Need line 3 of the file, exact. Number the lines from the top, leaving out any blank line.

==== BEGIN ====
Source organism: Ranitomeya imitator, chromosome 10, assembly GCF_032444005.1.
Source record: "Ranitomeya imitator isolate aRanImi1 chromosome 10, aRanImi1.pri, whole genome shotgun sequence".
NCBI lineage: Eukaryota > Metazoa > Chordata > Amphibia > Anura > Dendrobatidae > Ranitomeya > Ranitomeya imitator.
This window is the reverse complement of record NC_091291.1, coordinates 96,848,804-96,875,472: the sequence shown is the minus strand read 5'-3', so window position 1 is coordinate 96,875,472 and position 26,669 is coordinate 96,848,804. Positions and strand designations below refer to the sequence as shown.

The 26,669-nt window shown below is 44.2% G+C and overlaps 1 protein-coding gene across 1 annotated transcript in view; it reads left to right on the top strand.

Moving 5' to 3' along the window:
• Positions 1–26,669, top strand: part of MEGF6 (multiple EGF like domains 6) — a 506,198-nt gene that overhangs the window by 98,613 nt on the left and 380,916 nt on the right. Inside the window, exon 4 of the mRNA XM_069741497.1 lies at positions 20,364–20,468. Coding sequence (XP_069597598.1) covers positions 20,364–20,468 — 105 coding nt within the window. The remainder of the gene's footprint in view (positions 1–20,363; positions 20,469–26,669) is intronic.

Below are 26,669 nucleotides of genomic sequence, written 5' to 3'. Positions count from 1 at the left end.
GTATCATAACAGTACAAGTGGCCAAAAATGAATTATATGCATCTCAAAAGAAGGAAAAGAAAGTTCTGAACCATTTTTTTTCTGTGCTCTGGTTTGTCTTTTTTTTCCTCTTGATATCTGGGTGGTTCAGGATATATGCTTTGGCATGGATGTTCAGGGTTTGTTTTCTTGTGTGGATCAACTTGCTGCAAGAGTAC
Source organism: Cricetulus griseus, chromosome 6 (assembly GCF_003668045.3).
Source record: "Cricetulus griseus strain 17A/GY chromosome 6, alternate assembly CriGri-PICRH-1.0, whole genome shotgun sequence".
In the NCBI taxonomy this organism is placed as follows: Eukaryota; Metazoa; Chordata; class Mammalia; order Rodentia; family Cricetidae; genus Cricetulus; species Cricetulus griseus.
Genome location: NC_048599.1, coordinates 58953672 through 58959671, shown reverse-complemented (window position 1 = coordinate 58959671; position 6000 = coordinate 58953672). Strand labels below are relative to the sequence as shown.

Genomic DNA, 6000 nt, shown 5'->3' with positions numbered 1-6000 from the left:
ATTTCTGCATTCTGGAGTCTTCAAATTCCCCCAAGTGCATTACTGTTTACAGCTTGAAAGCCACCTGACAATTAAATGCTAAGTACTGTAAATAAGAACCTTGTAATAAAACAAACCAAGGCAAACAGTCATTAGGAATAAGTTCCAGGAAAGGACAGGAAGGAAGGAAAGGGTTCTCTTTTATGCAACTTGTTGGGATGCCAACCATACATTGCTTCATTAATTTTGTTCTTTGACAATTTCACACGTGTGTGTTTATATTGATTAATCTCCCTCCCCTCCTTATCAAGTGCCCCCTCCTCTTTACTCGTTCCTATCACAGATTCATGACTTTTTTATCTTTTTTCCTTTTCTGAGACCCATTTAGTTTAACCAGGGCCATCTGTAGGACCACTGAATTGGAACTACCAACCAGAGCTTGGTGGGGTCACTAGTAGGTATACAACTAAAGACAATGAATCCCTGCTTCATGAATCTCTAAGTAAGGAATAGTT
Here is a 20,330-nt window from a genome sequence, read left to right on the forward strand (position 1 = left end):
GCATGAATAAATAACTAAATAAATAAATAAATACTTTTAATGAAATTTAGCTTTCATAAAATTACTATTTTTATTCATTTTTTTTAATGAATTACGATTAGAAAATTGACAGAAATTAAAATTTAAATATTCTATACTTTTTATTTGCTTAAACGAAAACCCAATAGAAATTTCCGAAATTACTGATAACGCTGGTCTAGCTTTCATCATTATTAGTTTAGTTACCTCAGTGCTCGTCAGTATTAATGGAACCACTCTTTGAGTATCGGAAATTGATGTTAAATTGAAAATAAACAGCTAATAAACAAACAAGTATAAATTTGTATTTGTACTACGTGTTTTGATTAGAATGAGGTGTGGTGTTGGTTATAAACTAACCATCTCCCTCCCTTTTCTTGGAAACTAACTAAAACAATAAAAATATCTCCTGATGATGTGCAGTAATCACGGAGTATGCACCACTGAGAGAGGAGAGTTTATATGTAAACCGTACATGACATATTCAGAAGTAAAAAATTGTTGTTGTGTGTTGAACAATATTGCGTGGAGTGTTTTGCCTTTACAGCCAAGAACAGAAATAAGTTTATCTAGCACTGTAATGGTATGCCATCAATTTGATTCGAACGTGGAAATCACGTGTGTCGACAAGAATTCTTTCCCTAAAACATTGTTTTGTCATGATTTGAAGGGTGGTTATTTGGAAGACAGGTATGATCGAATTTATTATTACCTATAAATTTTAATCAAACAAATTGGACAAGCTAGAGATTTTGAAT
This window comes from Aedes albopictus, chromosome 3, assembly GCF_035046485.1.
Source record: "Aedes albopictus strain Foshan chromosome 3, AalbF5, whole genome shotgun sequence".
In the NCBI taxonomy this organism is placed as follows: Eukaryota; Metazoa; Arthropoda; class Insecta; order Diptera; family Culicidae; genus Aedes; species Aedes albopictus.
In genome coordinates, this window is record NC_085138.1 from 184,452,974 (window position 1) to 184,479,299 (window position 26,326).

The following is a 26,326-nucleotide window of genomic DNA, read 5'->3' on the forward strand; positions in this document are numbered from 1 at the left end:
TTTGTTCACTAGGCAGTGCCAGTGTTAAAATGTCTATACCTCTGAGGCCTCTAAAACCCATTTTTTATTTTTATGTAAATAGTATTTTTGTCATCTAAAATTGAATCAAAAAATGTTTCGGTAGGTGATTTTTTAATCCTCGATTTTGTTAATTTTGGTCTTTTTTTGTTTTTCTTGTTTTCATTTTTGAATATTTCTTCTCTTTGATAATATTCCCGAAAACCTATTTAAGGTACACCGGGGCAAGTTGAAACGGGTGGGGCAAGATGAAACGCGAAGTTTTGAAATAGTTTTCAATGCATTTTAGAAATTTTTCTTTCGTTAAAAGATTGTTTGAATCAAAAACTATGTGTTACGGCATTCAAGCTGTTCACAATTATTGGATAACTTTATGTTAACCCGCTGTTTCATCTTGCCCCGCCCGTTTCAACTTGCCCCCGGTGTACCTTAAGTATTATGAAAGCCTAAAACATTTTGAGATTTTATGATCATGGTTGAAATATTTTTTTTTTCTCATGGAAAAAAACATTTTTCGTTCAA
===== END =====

NCBI lineage: Eukaryota > Metazoa > Chordata > Amphibia > Anura > Dendrobatidae > Ranitomeya > Ranitomeya imitator.